Combining these two layers on a football pitch gives us a really cool graphic (if I may say so myself) to explore both how and where a player can deliver passes as well as their respective xA values.
A brief word on the technical process: I make these plots using ggplot2 in R. My expected assists model that these visualizations are leverageing is created using Python and its scikit-learn library. I have gotten fairly solid results with the random forest algorithm trained on four years of historic Premier League data.
As with my previous pass maps, I kept the blue background inspired by a building blueprint. Since there are many points to display on one map, I chose a subtle light blue for the common passes and different brightly contrasted colors for assists and high xA value passes. Along the same path, so as not to be “disruptive” to the whole graphic, the heat map layer also follows a soft blue color range.
Using the xA maps to analyze different players
Let’s begin with a simple one. When Bernardo Silva came to Manchester City in 2017 from AS Monaco, they were some doubts about the playing time he would potentially receive. With a lot of good offensive players, Manchester City were already stacked in these positions. But that did not count on the creativity of Pep Guardiola and his staff: while Bernardo Silva can play all over the attack, they chose to give him time on right wing. Now regularly in the starting eleven, we can see how a large portion of his moves and passes come from this side of the pitch.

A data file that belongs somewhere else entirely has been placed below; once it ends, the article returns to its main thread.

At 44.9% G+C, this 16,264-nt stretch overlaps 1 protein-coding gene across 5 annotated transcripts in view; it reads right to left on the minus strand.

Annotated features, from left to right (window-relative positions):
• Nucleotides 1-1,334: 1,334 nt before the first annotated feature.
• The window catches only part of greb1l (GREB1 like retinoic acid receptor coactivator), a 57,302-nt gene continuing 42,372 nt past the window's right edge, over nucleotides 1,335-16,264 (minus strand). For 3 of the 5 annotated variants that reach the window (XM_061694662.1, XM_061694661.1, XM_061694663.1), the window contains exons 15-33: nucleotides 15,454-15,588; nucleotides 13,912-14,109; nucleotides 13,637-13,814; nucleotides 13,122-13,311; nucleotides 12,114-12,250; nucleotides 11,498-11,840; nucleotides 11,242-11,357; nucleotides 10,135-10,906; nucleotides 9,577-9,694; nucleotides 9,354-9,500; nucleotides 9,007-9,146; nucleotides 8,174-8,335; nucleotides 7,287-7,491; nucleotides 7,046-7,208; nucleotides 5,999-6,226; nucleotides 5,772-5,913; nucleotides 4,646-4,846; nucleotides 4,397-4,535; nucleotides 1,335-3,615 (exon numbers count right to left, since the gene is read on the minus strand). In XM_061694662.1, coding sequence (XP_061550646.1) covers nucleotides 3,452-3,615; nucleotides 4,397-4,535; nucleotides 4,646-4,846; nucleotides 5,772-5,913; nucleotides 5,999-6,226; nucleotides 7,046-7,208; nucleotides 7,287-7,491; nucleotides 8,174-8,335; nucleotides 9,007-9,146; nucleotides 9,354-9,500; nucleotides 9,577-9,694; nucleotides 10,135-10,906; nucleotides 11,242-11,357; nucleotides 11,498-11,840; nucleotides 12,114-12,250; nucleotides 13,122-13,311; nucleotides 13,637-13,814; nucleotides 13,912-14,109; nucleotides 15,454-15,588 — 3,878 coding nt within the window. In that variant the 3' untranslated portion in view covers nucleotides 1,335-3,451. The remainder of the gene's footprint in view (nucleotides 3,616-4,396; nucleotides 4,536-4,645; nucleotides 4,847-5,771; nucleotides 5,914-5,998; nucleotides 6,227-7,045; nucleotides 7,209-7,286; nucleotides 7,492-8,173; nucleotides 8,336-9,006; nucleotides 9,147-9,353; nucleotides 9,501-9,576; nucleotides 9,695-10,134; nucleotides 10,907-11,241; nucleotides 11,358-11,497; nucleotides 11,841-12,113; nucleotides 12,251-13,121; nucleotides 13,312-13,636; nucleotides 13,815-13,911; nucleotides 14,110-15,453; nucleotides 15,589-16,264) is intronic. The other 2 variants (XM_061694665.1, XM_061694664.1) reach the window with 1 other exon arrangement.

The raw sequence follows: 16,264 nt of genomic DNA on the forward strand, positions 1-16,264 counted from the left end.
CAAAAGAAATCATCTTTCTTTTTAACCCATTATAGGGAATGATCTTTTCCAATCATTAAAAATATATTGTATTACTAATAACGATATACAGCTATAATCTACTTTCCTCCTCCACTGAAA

We have a similar map with Mateo Kovacic. Though he evolved into a freer role in Chelsea’s squad, his map shows how he stays on the left with short passes. Thus, we can easily understand critics’ concerns about his lack of decisive action that opened up defenses, something Chelsea fans were expecting when the Croatian came over in 2018.
These above two maps also serve to highlight how manager tactics can determine the way players progress about the pitch. In fact, just plotting passes origins and destinations can underline special tactic directives. Things get even more interesting when looking at playmakers in a pivot position.